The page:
"Traditional" schooling is the professor-classroom relationship. Online classes require students to interact with more media to learn, selected by the professor. My view is that both formats are incomplete. A truly modern approach to teaching seamlessly integrates online and traditional formats. Students need to be able to access the information in as many ways as possible, and will need both lectures and independent study time.
Undergraduate education is becoming more standardized, and this means more pedagogical media is available. For example, during my calculus courses, I found myself using the assigned textbook, Khan Academy, and three other books. My dad's text was useful for comparing definitions, and a popular math book provided a conceptual view of calculus and its history. Finally, I used a textbook written in 1910 that now exists on the public domain called Calculus Made Easy. This plethora of sources allowed me to really dig into the subject, and see it as something useful, and as a beautiful idea in a long history of ideas. I couldn't have found them without the internet.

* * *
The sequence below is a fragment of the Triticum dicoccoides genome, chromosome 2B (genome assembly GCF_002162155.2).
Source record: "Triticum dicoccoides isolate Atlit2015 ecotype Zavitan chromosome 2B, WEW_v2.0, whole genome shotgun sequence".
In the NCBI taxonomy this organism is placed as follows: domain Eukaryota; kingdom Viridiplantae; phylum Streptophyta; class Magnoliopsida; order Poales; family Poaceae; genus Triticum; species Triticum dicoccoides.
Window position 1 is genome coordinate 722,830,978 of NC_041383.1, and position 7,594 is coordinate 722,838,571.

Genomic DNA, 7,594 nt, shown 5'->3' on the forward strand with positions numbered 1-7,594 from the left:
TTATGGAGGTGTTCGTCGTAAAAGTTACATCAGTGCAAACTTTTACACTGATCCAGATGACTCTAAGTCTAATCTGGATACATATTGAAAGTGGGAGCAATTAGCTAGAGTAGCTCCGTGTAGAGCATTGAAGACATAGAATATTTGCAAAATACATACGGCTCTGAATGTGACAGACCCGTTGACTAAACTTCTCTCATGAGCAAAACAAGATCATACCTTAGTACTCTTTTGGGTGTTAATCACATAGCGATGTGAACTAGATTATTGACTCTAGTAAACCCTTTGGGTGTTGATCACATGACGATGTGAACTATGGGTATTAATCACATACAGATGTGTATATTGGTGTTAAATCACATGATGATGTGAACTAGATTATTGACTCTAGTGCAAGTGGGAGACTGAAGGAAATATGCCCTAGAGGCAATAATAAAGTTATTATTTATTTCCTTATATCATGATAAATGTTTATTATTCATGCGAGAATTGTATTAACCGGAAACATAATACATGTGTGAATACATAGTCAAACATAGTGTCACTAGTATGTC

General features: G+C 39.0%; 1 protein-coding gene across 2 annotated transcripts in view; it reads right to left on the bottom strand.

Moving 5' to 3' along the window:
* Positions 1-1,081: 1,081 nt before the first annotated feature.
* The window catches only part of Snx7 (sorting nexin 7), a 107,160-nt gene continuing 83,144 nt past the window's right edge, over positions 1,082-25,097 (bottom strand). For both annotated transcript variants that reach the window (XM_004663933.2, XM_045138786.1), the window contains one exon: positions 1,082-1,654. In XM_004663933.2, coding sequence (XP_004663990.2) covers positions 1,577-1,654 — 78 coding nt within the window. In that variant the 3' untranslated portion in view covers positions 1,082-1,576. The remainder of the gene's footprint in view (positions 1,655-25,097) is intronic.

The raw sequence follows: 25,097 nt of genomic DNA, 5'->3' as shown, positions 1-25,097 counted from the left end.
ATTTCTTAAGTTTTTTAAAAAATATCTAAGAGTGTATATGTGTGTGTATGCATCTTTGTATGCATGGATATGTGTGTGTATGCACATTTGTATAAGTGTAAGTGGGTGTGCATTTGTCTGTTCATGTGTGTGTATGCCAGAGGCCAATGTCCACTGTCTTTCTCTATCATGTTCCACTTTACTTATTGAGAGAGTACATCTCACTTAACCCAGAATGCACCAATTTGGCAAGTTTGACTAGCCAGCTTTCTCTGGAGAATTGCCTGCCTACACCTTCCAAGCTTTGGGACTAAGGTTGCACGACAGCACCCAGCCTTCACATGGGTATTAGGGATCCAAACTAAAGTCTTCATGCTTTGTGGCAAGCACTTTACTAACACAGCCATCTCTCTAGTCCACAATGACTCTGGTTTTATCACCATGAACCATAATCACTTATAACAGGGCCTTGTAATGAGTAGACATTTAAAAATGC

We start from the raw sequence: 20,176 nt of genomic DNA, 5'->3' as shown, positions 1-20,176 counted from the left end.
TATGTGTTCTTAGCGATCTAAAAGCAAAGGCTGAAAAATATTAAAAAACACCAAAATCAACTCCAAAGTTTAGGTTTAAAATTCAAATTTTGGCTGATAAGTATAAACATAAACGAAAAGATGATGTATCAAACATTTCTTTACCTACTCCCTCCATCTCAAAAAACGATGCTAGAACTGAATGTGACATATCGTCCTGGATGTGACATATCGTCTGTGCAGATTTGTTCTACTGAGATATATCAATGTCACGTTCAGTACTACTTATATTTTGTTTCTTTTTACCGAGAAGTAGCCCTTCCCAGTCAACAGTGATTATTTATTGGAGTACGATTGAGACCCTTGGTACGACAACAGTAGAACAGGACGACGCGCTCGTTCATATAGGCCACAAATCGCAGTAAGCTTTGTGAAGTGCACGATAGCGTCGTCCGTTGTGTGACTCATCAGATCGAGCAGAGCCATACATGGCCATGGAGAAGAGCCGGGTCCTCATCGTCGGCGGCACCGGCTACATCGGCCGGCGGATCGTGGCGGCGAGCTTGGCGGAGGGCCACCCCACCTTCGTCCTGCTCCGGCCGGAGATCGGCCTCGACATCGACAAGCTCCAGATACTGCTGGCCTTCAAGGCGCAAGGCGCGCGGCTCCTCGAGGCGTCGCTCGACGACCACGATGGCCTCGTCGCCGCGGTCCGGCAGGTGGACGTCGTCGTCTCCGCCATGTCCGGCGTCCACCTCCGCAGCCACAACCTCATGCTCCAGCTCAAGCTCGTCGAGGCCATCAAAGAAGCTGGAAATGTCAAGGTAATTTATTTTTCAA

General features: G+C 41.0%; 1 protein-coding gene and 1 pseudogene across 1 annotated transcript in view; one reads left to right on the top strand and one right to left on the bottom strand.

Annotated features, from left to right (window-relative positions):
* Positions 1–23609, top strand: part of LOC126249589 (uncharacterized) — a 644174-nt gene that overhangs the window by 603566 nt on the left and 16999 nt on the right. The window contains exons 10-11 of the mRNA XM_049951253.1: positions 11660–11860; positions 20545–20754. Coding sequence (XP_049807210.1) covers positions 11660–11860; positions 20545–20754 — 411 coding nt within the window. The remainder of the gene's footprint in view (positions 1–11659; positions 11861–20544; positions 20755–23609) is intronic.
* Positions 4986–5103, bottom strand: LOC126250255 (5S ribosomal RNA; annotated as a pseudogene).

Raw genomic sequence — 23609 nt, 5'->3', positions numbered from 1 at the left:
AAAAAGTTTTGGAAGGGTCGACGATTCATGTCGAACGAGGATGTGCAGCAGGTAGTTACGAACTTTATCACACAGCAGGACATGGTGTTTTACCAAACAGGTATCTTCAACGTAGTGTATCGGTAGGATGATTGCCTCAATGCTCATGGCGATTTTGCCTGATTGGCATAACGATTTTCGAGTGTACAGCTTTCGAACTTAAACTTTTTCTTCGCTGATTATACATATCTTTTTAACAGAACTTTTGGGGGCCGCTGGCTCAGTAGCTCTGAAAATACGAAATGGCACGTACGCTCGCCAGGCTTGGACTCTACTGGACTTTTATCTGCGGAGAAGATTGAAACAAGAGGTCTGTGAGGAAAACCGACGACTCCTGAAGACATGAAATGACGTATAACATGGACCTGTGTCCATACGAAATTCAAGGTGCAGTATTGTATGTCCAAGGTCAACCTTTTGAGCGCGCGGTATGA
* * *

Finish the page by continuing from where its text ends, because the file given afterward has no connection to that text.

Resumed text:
Parts of the traditional method could be abandoned. Professors can be the ones who identify when they are not being effective, and give students opportunities to pursue knowledge in a different way. The success of sites like Khan Academy show that students need a different format, and excel when that need is met. At the same time, those sites lack a holistic view, and cannot help students integrate their knowledge. The professor is there to ensure integration happens.
Above all else, this should foster in students the desire to learn and self-assess, because the most important skill to learn as an undergraduate is how to teach oneself. An effective synthesis of methods would simply shift the emphasis from the professor-classroom relationship to the professor-student relationship.